Alpine meadow plants can predict monsoon, finds study
Tibetan alpine meadow plants are sensitive to rainfall and can forecast the arrival of Indian monsoon, according to a first-of-its-kind study which focused on vegetation regreening on Qinghai-Tibet Plateau.
Beijing: Tibetan alpine meadow plants are sensitive to rainfall and can forecast the arrival of Indian monsoon, according to a first-of-its-kind study which focused on vegetation regreening on Qinghai-Tibet Plateau.
The research undertaken by Chinese and German researchers concluded that alpine meadow plants such as Kobresia are rainfall-sensitive and can be used to forecast monsoon, Chinese Academy of Sciences (CAS) said.
Researchers from CAS carried out observations for more than two decades at five scientific stations on the Qinghai-Tibet Plateau, focusing on vegetation regreening that happens when plants unfold their leaves.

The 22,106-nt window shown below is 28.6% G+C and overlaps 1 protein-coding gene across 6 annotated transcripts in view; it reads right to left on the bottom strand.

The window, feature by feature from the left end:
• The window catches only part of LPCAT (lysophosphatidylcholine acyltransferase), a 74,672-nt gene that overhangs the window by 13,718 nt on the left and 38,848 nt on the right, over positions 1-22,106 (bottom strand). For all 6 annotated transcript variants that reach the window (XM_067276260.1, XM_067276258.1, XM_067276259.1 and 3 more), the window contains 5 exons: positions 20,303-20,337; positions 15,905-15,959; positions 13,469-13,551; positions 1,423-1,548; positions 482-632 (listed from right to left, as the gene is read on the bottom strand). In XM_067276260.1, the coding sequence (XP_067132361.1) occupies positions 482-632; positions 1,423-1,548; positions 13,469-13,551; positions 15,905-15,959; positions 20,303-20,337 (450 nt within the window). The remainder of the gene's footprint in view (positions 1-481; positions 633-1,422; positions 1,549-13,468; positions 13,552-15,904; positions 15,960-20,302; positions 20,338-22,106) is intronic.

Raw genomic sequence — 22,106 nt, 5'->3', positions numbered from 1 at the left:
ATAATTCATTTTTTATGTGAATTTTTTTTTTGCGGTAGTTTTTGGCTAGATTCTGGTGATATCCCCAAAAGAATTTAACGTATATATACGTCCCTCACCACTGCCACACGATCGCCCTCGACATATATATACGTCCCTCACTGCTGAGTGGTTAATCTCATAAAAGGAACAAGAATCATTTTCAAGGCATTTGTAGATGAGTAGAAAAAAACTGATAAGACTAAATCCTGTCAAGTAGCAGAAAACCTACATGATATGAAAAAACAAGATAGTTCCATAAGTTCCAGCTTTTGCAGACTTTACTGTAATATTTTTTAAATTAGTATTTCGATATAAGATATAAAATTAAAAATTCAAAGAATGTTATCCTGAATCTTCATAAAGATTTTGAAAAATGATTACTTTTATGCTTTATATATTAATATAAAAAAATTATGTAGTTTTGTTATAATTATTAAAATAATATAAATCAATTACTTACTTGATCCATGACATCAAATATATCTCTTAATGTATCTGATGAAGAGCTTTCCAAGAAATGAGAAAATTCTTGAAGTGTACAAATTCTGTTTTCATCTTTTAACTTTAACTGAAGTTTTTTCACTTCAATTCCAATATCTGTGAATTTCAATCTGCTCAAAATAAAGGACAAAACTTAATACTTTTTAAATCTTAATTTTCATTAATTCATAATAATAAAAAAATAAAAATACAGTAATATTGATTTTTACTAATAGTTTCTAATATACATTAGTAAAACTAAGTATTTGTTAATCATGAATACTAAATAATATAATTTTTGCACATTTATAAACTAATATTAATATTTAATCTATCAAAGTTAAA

“I read an article about glacier change focused on the same location where my observation team was, and found that the timing of the Indian monsoon from 2001 to 2012 nearly coincided with the vegetation regreening process,” said Luo Tianxiang, researcher from the Institute of Tibetan Plateau Research of the CAS.
Luo later contacted the author of the article, a German scientist Thomas Molg, and they jointly published the study on vegetation regreening, which showed that certain plants possess weather-forecasting abilities.
The study showed that such plants unfold their leaves regardless of changes in temperature, as they are more sensitive to rainfall, dispelling the previously believed theory that temperature was the main cause of vegetation regreening at high altitudes.
“These plants fold their leaves to protect themselves from dry conditions and cold, and unfold to get the rain they need to grow. It is as if they have a biological clock for changes in rainfall,” Luo was quoted as saying by the state-run Xinhua news agency.
The article about the discovery,” Leaf unfolding of Tibetan alpine meadows captures the arrival of monsoon rainfall,” was published in British journal Scientific Reports.